Here's a post from Calculated Risk that looks at the "issues" overhanging the world right now and pressing down on governments and economies and even the state of happiness of the world's citizens...
Sometimes it helps to make a list of issues and hopefully start to check them off. Unfortunately the list has been getting longer, and some of the downside risks will be with us for some time.That's a pretty depressing list. I'm a pessimistic optimist, so I'm not surprised that there are a lot of "issues" out there right now. But my irrepressible optimistic side says "and the good news is that we are overdue for some really good news!" So I'll be out looking for silver linings amongst all these dark and foreboding clouds.
Here is a list - with a few short comments:
• Risks from the earthquake in Japan.
• Higher oil prices and a possible supply shock.
Although U.S. oil prices have fallen under $100 per barrel this morning, prices are still high and a risk to the economy. As Professor Hamilton noted over the weekend, the recent sharp decline in consumer sentiment is probably tied to the high price of gasoline.
In addition to the events in Libya, Saudi Troops Enter Bahrain to Help Put Down Unrest
• U.S. Housing Crisis.
House prices are at new post-bubble lows and still falling.
And there is probably more distressed supply coming with 11.1 million U.S. residential properties with negative equity and about 4.3 million mortgage loans are delinquent or in the foreclosure process.
Although foreclosure activity has slowed - because of foreclosure processing issues - distressed sales are expected to increase again later this year.
• The European financial crisis.
Although an agreement was reached late Friday night on the loans to Greece - to extend the term and lower the interest rate - and also to allow the EFSF to intervene in the primary bond market, this just buys more time.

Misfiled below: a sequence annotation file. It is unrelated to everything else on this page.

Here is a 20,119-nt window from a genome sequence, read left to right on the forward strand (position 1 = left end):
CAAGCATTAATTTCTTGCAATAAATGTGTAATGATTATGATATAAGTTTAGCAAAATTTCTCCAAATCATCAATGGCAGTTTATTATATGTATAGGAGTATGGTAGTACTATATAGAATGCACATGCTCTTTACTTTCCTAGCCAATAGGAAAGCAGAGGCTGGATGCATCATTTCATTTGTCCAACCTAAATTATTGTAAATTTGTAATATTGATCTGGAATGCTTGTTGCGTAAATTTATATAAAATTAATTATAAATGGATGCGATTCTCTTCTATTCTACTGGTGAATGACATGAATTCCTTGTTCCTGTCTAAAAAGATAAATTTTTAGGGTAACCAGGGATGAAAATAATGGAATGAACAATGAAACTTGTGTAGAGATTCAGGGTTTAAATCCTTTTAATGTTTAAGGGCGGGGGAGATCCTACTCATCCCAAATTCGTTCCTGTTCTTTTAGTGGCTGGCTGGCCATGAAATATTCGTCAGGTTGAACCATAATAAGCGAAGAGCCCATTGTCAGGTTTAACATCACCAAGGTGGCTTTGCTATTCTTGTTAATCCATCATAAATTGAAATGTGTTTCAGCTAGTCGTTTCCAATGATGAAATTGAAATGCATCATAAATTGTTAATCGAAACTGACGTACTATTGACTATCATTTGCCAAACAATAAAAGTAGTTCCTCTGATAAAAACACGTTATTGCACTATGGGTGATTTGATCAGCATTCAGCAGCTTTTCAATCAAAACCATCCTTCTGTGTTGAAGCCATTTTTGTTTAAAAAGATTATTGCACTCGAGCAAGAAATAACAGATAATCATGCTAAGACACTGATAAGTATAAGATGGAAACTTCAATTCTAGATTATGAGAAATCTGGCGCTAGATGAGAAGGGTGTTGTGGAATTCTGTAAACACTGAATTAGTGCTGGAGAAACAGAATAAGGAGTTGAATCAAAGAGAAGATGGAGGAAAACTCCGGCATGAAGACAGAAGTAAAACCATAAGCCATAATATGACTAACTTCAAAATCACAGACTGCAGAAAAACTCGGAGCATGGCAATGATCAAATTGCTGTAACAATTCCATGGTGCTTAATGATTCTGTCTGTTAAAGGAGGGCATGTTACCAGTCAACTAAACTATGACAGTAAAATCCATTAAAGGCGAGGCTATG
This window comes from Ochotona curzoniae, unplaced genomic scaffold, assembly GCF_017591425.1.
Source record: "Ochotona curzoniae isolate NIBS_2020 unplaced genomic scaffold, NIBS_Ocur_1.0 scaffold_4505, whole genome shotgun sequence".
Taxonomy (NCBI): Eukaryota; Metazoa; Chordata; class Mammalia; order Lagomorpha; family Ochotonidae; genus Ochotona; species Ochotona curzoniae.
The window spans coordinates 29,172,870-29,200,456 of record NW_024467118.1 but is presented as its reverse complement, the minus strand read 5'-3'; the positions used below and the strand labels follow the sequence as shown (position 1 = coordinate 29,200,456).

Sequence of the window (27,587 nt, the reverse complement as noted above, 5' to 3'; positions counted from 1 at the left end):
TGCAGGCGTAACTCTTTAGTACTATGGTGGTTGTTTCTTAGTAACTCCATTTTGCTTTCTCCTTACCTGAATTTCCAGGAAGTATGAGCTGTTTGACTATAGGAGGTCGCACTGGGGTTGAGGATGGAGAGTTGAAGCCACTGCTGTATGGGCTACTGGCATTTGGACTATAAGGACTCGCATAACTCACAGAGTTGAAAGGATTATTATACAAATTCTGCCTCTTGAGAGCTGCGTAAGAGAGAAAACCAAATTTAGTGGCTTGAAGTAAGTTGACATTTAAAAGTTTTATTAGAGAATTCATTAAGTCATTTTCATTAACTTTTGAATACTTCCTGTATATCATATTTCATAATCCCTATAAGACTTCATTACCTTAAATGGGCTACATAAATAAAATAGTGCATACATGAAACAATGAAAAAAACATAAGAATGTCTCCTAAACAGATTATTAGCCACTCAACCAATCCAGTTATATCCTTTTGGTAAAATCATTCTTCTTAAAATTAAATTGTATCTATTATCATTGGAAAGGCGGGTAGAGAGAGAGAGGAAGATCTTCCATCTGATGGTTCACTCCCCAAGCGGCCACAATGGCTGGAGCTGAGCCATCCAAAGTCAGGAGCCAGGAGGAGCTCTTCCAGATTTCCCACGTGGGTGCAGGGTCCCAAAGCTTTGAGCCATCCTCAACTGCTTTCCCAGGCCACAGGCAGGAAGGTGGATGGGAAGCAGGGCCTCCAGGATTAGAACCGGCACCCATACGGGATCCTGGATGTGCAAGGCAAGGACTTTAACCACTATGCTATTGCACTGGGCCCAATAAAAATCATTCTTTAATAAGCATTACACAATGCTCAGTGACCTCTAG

The Greek ten year yield is down to 12.3%. The Irish ten year yield is at 9.4% - even with no interest rate cut for Ireland.
There was some speculation last week that Portugal would request a bailout over the weekend. That didn't happen. Here are the Portuguese 2 year, 5 year and 10 year bond yields from Bloomberg. All are lower today after rising sharply last week.
Here are the Ten Year yields for Spain, and Belgium. Both lower too.
• State and local government cutbacks.
• Possible Federal government cutbacks (even shutdown).
Although the "debt ceiling" debate is just political grandstanding, you never know what will happen (I doubt the U.S. will default). It sounds like another short term budget deal will be reached, and it is but it is possible that more cuts will be enacted this year - slowing growth in 2011.
• Inflation (a two sided coin).
Although I think core inflation will remain below the Fed's target all year, it is possible that inflation could pick up more - or that policymakers will overreact. I think it is likely the Fed will remove the "the measures of underlying inflation have been trending downward" sentence in the FOMC statement tomorrow (see FOMC Preview), but I think we are still a long ways from tighter policy.